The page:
The Anacortes School Board will review a report this summer detailing the successes of programs at community youth centers like the one the city would like to build on land owned by School District.
Superintendent Mark Wenzel said he and city Parks Director Jonn Lunsford will meet in the next couple of weeks. “In regard to a decision, this summer will likely help us develop a timeline” for possible development of the center, he said.
The decision: whether to lease to the city the soon-to-be-vacated Cap Sante High School site at 22nd Street and J Avenue for the proposed community youth center; Cap Sante is moving in September to new quarters with Anacortes High School.
A rendering in Lunsford’s report shows a 21,000-square-foot, two-story community center with a Boys & Girls Club, teen center, gymnasium, fitness and dance room, and a performing arts studio.
The city would lease the land from the district for 50 years, Mayor Laurie Gere said.
Research shows benefits
Lunsford’s report provides examples of “evidence-based programs that have statistically shown what happens in communities when you build these community youth rec centers,” Gere said. “The School Board is the steward of that property, and they have to make sure whatever they use school district property for falls in line with their primary purpose of educating our students.”
Parks department staff members collected information from community youth centers in Spokane, Tacoma, Mercer Island and the Harvard Graduate School of Education’s Family Research Project.
According to Lunsford’s report:
• A community youth center can meet many needs: Drop-in recreation center with space for a Boys and Girls Club; after-school arts center with space for independent work and classes; and a space for youth music rehearsals, recording and media work.
• A community youth center can serve multiple uses, with classes for young children and older adults during the day and, after school, drop-in recreation, STEM programs and art activities.
• A well-run and adequately funded community youth center “could create an active and successful place for youth to engage, improve healthy habits, receive mentorship and become leaders,” Lunsford wrote.
• The Harvard study found participants in youth center programs “boosted academic performance, improved behavioral skills, increased health and wellness, and avoided criminal activity and drug use,” Lunsford reported. He said the study found specific keys to success: 1) access to and sustained participation in the programs … 2) quality programming, and 3) partnerships with families, community organizations and schools.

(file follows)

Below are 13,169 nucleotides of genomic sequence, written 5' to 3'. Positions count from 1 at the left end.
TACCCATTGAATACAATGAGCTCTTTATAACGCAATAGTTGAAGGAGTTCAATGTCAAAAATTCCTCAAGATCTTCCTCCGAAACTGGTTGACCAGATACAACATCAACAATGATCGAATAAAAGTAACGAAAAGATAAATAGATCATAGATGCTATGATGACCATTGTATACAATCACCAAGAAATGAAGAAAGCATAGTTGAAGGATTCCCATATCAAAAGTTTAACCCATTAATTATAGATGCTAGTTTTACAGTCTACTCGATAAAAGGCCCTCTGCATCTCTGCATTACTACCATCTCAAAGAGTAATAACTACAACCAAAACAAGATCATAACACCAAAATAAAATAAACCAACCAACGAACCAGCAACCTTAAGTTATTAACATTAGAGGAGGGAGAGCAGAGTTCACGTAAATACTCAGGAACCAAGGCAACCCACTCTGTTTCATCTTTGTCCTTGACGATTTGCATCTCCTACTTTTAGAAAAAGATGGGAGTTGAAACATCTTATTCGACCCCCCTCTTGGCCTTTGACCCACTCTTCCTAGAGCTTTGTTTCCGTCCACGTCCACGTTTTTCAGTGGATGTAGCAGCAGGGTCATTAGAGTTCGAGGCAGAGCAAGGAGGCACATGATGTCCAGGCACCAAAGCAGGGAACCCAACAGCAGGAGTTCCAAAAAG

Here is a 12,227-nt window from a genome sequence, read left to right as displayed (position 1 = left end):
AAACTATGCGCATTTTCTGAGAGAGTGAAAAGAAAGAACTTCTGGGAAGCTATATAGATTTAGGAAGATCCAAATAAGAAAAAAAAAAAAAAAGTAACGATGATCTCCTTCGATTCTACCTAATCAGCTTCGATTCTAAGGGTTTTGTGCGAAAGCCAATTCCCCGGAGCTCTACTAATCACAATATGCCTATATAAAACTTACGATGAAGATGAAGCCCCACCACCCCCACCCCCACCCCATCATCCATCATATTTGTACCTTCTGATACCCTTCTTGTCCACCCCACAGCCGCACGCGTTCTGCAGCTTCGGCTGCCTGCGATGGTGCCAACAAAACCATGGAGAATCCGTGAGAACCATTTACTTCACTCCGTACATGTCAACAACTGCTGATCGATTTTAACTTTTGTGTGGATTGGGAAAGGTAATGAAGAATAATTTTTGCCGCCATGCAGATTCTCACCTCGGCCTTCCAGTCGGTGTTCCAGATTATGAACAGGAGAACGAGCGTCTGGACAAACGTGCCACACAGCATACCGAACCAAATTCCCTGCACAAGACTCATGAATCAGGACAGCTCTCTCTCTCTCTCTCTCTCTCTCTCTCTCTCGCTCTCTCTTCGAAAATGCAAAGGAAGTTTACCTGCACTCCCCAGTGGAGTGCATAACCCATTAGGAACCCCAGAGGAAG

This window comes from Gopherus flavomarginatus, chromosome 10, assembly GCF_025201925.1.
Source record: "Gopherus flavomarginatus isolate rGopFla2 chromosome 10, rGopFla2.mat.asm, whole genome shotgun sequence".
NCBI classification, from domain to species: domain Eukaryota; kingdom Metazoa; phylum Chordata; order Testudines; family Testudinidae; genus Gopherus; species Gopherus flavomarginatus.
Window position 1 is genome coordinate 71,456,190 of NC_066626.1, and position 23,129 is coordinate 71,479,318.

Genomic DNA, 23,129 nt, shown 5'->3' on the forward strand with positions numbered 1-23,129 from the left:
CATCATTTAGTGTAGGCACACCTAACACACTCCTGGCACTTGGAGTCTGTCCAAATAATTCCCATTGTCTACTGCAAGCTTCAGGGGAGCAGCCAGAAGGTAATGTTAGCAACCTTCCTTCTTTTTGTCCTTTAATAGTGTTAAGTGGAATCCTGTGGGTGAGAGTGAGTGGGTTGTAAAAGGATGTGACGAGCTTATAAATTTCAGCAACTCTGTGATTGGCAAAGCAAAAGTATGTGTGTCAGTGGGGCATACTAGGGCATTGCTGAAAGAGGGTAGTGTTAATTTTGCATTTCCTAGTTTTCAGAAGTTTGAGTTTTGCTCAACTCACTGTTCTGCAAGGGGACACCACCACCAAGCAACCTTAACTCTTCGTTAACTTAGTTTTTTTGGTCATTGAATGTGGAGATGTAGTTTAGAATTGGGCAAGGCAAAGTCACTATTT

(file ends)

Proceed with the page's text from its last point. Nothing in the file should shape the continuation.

He added, “As measured by grades, test scores and attendance, academic performance increased where programs successfully mixed tutoring and skills building with fun and diverse enrichment activities. Homework help combined with recreation or socializing in a way to engage youths was the common thread of success noted in the Harvard study, ‘After School Programs in the 21st Century.’”
Idea emerged from task force
The proposed community youth center evolved from input the city received from its drug task force five years ago.
“Teens said, ‘Give us a place where we can go and hang, where we can make a meal or do homework or play music,” Gere said. “And there’s always been a need for more gymnasium space for all of our programs we have between the school and the city.”
The city and the School District signed a memorandum of understanding (MOU) on June 14, 2018, committing to explore the feasibility of a community center. Gere told the School Board in March 2018 that 22nd and J is preferred because of its proximity to Anacortes Middle School and the Fidalgo Pool & Fitness Center.
The estimated cost of construction: $9 million, which would be partly covered funds raised through a capital campaign. Gere told the School Board in March 2018 that a donor has pledged up to $5 million in matching funds, but she didn’t want to start a capital campaign to raise the rest of the money until the city leases the site.
Lunsford’s report estimates the annual cost of operating the center at $350,000, but he said June 24 that the figure could be less or more.
Wenzel said he and Lunsford last met about two months ago.
“At that time, (the district) shared a matrix of all the youth activities in Anacortes that we had compiled,” he wrote in an email. “The goal was to see what is already in place and to assess how a community center could best serve needs.” That’s the information Lunsford and his staff have been collecting.
School district and city officials are “lockstep” in agreement with the concept of a community youth center, Gere said. She said she’s confident that before the city-district agreement to explore the idea expires on Dec. 31 “we can sit down and say, ‘This is something that will work for the school district long term.’”